Archive for author David Dubin

Los Angeles based LENS Neurofeedback provider and blogger.

More posts by David Dubin

The “Connectome”

The Vast Neural Highway Called the "Connectome"

A tremendous amount of money is being spent for research on the brain.  Almost daily, new information is reported in the media. President Obama’s promise of 10 billion dollars over the next 10 years is directed toward deciphering this mysterious “three pounds.”

A good portion of these funds will be spent on research into mapping an “atlas” of all the neural pathways inside the brain. This vast neural highway is called “the Connectome”.

The brief video below, from the NY Times, affords a tiny glimpse into Connectome research, particularly the use of Magnetic Resonance Imaging (fMRI) in tracing discovering more about the connectome, or nerve pathways. Some of these images are stunningly beautiful. Enjoy.

The Same Medications for Different Psychiatric Disorders. Why?

How Do Drugs From 1 Psychiatric Disorder Treat Symptoms of Another

How is it that Lamotrigine, an antiepileptic, can help depression, a seemingly different disorder altogether? And why can Prozac, an antidepressant, help reduce anxiety? Or an antipsychotic for schizophrenia help depression? In other words, how is it that drugs for one type of major psychiatric disorder treat the symptoms of another type?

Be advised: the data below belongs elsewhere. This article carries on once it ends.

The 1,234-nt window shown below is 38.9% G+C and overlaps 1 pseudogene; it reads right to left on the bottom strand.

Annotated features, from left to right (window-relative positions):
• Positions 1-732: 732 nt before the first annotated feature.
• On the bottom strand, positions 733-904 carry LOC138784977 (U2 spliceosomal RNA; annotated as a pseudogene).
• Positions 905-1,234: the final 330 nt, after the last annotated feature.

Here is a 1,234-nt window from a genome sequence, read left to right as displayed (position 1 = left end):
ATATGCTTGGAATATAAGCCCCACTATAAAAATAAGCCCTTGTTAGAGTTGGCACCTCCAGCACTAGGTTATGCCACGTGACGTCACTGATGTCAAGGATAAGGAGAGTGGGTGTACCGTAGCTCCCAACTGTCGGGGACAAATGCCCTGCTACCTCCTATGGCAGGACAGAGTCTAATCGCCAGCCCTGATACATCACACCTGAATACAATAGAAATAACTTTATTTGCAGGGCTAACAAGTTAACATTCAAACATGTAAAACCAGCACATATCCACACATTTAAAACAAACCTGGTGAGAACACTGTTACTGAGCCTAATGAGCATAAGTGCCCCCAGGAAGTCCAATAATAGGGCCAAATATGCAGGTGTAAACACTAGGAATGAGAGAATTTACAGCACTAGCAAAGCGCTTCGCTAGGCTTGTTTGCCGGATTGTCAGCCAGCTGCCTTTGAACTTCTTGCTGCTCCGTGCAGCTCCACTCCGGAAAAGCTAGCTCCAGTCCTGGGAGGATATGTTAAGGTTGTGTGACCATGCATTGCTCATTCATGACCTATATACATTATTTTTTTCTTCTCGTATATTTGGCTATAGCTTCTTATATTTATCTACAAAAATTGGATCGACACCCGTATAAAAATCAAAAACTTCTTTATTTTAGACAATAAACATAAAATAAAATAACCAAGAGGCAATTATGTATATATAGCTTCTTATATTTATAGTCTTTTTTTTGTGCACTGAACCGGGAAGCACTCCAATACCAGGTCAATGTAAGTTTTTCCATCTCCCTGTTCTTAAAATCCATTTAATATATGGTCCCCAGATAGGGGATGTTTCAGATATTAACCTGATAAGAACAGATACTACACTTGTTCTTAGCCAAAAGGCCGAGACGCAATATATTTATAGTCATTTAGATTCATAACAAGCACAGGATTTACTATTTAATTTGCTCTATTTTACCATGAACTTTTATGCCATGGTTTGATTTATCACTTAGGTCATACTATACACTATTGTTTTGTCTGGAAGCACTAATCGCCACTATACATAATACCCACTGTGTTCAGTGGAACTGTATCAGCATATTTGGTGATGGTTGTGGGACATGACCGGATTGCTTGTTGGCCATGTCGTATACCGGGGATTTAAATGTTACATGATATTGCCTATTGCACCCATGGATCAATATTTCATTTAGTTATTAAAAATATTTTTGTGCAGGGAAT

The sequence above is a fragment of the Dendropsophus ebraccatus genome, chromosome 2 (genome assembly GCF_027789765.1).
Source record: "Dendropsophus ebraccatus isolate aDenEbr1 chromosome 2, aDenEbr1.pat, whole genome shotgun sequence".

The root causes of psychiatric illnesses such as bipolar disorder, major depression, schizophrenia, autism and ADHD are far from understood. Even so for more than 125 years, clinicians have based diagnosis on groups of symptoms observed in patients. Many psychiatrists have thought for a long time now that the current categories don’t really make sense, and that new categories should be based not on symptoms but on the underlying biology.

Moving in that direction more than 300 scientists at 80 research centers in 20 countries scientists have now found that the five psychiatric disorders mentioned above share a common genetic basis. The overlap of these disorders was highest between schizophrenia and bipolar; moderate for bipolar and depression and for ADHD and depression; and low between schizophrenia and autism.

These findings still leave much of the inherited genetic contribution to the disorders unexplained. And none of this accounts for the non-inherited genetic factors that go into determining what a person is like. However, they demonstrate  that science is now moving toward understanding the molecular basis of psychiatric illness, which could provide insight into the biological pathways that may predispose someone to health or disease. All this could ultimately lead to new treatments.

Genetic inheritance does not mean our fate is carved in stone, i.e. that because we are wired in a particular way genetically our fate is sealed. This is because it has become increasingly clear over the last 10 years or so that environmental factors determine which of our genes are “turned on” and which are “turned off”. In the scientific literature this is often spoken of as which genes are “expressed” and which are not. Whether your genes are turned on or turned off matters just as much as much as which genes you have.